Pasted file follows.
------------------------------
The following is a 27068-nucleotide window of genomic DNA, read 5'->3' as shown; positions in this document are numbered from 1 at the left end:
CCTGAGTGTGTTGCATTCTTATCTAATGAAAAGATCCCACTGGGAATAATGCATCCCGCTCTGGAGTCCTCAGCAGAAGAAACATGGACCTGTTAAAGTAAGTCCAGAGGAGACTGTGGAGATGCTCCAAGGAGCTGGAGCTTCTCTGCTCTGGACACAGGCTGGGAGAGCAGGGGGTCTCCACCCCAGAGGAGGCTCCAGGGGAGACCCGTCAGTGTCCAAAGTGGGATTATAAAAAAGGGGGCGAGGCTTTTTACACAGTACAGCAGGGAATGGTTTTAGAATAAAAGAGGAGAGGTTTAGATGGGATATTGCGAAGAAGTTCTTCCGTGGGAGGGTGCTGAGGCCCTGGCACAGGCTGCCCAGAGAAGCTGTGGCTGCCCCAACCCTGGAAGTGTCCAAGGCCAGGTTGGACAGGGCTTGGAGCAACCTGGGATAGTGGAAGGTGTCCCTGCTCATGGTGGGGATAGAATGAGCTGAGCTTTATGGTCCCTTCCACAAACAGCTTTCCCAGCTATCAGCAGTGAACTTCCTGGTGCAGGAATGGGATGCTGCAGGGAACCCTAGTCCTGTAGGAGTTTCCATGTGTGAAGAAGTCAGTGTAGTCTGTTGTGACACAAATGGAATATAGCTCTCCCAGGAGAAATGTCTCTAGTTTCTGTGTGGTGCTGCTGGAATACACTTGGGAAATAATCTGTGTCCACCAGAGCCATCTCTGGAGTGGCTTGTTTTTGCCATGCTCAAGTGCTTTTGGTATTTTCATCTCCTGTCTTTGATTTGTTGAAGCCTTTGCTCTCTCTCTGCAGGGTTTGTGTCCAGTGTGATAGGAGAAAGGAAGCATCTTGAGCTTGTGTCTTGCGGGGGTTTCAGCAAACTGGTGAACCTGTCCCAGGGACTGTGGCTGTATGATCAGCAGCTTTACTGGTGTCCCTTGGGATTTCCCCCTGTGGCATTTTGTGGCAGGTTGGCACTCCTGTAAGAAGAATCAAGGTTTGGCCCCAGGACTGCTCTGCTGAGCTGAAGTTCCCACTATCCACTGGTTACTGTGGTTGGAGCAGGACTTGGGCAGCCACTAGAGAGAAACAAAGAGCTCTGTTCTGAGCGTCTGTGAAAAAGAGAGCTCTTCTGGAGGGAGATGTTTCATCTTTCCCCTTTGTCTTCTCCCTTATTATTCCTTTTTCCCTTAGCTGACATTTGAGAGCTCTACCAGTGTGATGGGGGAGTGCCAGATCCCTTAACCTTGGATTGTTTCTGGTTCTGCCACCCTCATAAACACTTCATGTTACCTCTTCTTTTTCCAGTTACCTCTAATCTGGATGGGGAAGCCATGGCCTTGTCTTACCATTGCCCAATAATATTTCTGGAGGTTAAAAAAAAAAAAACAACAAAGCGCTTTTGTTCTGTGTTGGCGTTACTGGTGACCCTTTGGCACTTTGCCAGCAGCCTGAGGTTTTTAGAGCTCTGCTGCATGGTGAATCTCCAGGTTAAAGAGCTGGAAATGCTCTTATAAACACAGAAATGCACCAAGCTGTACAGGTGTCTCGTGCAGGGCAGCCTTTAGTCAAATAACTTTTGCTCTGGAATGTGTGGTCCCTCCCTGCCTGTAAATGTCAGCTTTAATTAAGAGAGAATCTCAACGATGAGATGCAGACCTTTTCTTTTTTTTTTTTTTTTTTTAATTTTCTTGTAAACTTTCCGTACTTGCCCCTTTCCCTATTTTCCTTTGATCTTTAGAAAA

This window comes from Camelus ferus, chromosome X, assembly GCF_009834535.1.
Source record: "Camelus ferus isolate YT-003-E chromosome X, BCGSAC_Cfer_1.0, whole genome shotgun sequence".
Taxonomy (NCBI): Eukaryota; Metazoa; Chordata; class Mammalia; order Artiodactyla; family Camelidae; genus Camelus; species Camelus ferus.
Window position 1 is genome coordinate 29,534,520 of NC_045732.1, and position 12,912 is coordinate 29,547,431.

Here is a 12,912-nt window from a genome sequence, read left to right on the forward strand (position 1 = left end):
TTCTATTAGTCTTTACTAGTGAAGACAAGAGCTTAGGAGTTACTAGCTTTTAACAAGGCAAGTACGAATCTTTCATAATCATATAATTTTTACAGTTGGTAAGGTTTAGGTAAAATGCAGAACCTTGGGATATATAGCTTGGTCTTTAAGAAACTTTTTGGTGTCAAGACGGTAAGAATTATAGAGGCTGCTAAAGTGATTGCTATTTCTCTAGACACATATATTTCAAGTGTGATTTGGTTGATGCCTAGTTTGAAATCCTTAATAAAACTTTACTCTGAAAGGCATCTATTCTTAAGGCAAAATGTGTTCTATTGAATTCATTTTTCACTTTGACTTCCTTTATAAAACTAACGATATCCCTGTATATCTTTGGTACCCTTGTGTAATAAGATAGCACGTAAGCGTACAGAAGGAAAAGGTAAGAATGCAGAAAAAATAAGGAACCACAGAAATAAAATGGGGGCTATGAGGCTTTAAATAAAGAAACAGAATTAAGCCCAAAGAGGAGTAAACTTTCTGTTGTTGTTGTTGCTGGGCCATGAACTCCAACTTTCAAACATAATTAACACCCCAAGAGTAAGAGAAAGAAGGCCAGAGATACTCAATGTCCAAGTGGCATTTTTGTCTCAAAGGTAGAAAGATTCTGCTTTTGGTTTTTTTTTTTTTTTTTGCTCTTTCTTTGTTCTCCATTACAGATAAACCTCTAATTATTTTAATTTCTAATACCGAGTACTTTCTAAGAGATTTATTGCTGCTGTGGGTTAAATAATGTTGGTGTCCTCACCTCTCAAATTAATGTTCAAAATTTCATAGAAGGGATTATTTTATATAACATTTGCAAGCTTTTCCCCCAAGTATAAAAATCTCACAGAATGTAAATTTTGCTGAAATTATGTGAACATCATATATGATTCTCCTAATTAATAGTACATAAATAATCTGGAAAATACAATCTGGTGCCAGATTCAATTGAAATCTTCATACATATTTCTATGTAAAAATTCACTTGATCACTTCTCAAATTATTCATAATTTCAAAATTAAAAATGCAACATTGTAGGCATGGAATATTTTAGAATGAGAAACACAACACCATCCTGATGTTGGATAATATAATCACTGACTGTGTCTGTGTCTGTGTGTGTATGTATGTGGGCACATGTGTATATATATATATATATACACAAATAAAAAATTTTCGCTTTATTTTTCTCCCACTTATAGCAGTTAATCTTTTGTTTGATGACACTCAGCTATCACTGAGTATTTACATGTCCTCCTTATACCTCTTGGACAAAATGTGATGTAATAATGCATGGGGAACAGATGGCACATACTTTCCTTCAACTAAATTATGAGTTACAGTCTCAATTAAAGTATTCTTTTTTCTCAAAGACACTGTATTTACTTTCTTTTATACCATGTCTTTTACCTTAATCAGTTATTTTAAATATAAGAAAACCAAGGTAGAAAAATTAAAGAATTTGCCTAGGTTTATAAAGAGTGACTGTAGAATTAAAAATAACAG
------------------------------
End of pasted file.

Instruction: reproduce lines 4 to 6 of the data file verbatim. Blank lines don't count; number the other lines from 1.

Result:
Source record: "Camelus ferus isolate YT-003-E chromosome X, BCGSAC_Cfer_1.0, whole genome shotgun sequence".
Taxonomy (NCBI): Eukaryota; Metazoa; Chordata; class Mammalia; order Artiodactyla; family Camelidae; genus Camelus; species Camelus ferus.
Window position 1 is genome coordinate 29,534,520 of NC_045732.1, and position 12,912 is coordinate 29,547,431.